Hotel Occupancy Exceeded New Year Expectations

The New Year holiday "exceeded expectations" for many Bahamian hotels as average occupancy rates soared into the 90 per cent range with some days sold out, although the Bahamas Hotel Association's (BHA) president yesterday cautioned that the sector had to make up considerable ground to return to pre-credit crunch business levels.

Robert Sands told Tribune Business that while the industry felt "the worst is behind us", indicating there were unlikely to be further mass lay-offs, room rates remained "depressed" and the sector needed to beat or equal its early 2008 numbers "before we can comfortably say we're on the rebound".

Compared to pre-recession levels, Mr Sands said average hotel occupancy rates for 2009 were down by around 8-10 per cent, standing at around 60-62 per cent, while room rates were off by 10-15 per cent. Together, those two indicators showed how much the Bahamian resort industry lost in terms of top-line revenues in 2009 and, ultimately, in terms of profitability and increased losses.

"I think it is fair to say that for the large hotels, the casino-based hotels, the New Year period in particular was strong and occupancies exceeded expectations," Mr Sands told Tribune Business said.

"We don't have the exact figures, and we think the rates were somewhat depressed, but the occupancies were in the 90 per cents and we had some sold out days."

The BHA president said that the December figures for the Nassau/Paradise Island hotels would not be available for another week, "but certainly the New Year period exceeded expectations".

Mr Sands, who is also Baha Mar's senior vice-president of external and governmental affairs, said the Bahamian resort industry believed it had benefited from the way the New Year's holiday fell in terms of dates. With New Year's Day falling on a Friday this year, visitors were able to enjoy the luxury of a long weekend stay.

Adding that the combined marketing efforts of the Ministry of Tourism and the industry may also have had a positive impact on holiday stopover visitors, Mr Sands said that while the New Year's performance had come "as a pleasant surprise", he added: "We should not use that performance as any long-term indicator of what business will be like.

"We need a sustained level of high occupancies and increased rates to see a turnaround taking place. We are satisfied that the worst is behind us, and will have to see if we get back to 2008 levels before we can confidently state we're on the rebound. It will not be satisfactory to beat 2009 levels, because that was not a good year."

While year-over-year occupancy comparisons were difficult due to various room inventory having been taken off-line for refurbishment, the BHA president said of 2009: "I would say on aggregate that most of the hotels have achieved anywhere between 60-62 per cent occupancy, which may be about 8-10 per cent behind where we were in 2008.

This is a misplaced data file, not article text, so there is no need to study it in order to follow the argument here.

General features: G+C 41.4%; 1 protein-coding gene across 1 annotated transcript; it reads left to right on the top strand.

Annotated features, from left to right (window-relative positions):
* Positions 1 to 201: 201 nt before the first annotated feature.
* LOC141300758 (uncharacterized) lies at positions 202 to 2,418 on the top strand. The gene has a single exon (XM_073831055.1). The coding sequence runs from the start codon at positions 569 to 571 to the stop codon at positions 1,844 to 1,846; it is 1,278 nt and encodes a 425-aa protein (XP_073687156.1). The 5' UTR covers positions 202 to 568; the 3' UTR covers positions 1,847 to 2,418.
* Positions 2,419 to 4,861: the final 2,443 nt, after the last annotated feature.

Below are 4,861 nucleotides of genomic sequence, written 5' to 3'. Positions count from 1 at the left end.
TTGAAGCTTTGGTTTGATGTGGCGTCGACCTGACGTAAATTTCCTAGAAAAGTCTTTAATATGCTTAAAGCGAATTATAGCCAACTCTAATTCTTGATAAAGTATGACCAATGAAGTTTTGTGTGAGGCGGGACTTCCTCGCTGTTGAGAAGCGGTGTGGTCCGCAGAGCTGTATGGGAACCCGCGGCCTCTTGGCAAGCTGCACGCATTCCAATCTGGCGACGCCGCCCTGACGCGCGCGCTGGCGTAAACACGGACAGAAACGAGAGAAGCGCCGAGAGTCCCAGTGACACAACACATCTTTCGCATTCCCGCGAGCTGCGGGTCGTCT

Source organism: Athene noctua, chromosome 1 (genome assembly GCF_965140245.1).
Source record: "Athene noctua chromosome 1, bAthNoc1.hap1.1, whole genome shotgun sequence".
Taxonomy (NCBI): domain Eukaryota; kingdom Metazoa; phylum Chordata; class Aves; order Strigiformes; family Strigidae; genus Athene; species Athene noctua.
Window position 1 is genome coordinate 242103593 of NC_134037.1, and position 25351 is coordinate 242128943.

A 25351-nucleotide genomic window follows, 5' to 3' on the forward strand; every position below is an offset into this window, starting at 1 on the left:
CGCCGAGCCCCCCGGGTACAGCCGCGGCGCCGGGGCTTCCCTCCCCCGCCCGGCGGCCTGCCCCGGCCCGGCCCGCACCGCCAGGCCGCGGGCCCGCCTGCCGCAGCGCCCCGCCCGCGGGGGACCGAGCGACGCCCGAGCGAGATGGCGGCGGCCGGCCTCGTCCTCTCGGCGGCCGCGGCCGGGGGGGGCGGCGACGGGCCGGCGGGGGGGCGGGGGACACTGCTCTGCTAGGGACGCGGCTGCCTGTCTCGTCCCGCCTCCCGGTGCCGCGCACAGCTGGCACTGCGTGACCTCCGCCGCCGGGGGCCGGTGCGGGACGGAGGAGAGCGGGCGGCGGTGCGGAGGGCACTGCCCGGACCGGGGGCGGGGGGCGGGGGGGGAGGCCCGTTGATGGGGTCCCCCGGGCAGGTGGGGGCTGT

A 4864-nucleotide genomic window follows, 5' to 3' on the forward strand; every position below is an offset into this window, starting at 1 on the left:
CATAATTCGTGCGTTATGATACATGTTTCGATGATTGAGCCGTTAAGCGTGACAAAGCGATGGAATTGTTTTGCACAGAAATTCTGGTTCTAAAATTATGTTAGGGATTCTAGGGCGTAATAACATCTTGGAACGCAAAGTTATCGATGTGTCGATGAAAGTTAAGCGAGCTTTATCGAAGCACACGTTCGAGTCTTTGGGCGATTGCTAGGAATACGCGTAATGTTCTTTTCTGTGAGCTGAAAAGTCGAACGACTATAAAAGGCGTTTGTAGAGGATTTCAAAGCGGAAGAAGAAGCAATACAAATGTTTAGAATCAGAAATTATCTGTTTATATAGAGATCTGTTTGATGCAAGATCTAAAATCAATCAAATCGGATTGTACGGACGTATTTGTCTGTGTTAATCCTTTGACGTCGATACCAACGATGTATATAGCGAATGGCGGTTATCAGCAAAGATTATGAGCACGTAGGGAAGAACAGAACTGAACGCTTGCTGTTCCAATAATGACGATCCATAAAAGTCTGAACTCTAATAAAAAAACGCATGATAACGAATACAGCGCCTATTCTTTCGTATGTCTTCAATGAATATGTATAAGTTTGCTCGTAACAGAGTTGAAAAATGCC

"In terms of the average rate, we were at least 10-15 per cent off. Put all those together, and you can see the kind of revenues not realised in 2009. We have a lot of work to do this year."

Mr Sands said the main challenge facing the Bahamian hotel industry was the soft group business, the conventions and conferences market remaining weak due to the reluctance of companies to invest, and their preference to control expenses and not be seen spending 'lavishly'.

Group business is a bedrock for major operators such as Kerzner International and Baha Mar, plus the likes of the British Colonial Hilton, as it represents large block bookings of their room inventory. They can then plan leisure business and rates around this.

"The challenge remains the softness of the group market, which is important to a number of hotels in New Providence, and we will not see that improve here until later this year or early 2011," Mr Sands told Tribune Business. "The industry has challenged itself to do everything possible to stimulate business during this period."

Promotions such as a Companion Fly Free Programme, designed to provide a couple with free air travel for one of them, were "beginning to see some take up", and were designed to "take us through the end of winter".

"We will see how it manifests itself in terms of bodies in beds over the next few weeks," Mr Sands told Tribune Business. "Everything is a wait and see, but we're being as aggressive as we can in the marketplace."

He added that the hotel industry was also hoping the cold weather in the US, Canada and Europe would result in increased travel to the Bahamas, as visitors sought warmer destinations.

Source: The Tribune